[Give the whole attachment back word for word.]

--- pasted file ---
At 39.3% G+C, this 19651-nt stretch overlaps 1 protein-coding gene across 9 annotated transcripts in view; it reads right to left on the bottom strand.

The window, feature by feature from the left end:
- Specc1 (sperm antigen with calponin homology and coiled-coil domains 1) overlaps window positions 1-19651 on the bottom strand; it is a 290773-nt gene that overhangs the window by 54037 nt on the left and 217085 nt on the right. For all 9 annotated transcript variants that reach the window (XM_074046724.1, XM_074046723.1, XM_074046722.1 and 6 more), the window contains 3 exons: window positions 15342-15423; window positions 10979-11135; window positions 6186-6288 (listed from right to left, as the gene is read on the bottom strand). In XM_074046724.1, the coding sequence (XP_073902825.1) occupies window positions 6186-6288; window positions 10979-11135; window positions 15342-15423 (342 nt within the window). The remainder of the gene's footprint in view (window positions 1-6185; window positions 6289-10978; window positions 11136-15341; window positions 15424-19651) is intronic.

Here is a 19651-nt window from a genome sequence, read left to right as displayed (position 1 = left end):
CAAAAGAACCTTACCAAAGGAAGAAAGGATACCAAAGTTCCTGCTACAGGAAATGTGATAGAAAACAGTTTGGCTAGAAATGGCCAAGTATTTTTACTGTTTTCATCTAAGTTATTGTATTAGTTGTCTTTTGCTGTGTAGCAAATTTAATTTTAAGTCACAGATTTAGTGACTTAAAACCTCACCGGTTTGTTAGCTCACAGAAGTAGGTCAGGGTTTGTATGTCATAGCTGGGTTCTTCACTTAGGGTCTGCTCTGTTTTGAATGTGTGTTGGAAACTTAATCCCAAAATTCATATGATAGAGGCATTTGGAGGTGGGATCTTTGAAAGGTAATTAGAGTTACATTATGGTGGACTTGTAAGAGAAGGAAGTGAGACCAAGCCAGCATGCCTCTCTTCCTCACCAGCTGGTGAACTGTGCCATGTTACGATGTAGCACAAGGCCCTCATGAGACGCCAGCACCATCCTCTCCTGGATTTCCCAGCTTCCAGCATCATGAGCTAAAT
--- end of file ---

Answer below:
At 39.3% G+C, this 19651-nt stretch overlaps 1 protein-coding gene across 9 annotated transcripts in view; it reads right to left on the bottom strand.

The window, feature by feature from the left end:
- Specc1 (sperm antigen with calponin homology and coiled-coil domains 1) overlaps window positions 1-19651 on the bottom strand; it is a 290773-nt gene that overhangs the window by 54037 nt on the left and 217085 nt on the right. For all 9 annotated transcript variants that reach the window (XM_074046724.1, XM_074046723.1, XM_074046722.1 and 6 more), the window contains 3 exons: window positions 15342-15423; window positions 10979-11135; window positions 6186-6288 (listed from right to left, as the gene is read on the bottom strand). In XM_074046724.1, the coding sequence (XP_073902825.1) occupies window positions 6186-6288; window positions 10979-11135; window positions 15342-15423 (342 nt within the window). The remainder of the gene's footprint in view (window positions 1-6185; window positions 6289-10978; window positions 11136-15341; window positions 15424-19651) is intronic.

Here is a 19651-nt window from a genome sequence, read left to right as displayed (position 1 = left end):
CAAAAGAACCTTACCAAAGGAAGAAAGGATACCAAAGTTCCTGCTACAGGAAATGTGATAGAAAACAGTTTGGCTAGAAATGGCCAAGTATTTTTACTGTTTTCATCTAAGTTATTGTATTAGTTGTCTTTTGCTGTGTAGCAAATTTAATTTTAAGTCACAGATTTAGTGACTTAAAACCTCACCGGTTTGTTAGCTCACAGAAGTAGGTCAGGGTTTGTATGTCATAGCTGGGTTCTTCACTTAGGGTCTGCTCTGTTTTGAATGTGTGTTGGAAACTTAATCCCAAAATTCATATGATAGAGGCATTTGGAGGTGGGATCTTTGAAAGGTAATTAGAGTTACATTATGGTGGACTTGTAAGAGAAGGAAGTGAGACCAAGCCAGCATGCCTCTCTTCCTCACCAGCTGGTGAACTGTGCCATGTTACGATGTAGCACAAGGCCCTCATGAGACGCCAGCACCATCCTCTCCTGGATTTCCCAGCTTCCAGCATCATGAGCTAAAT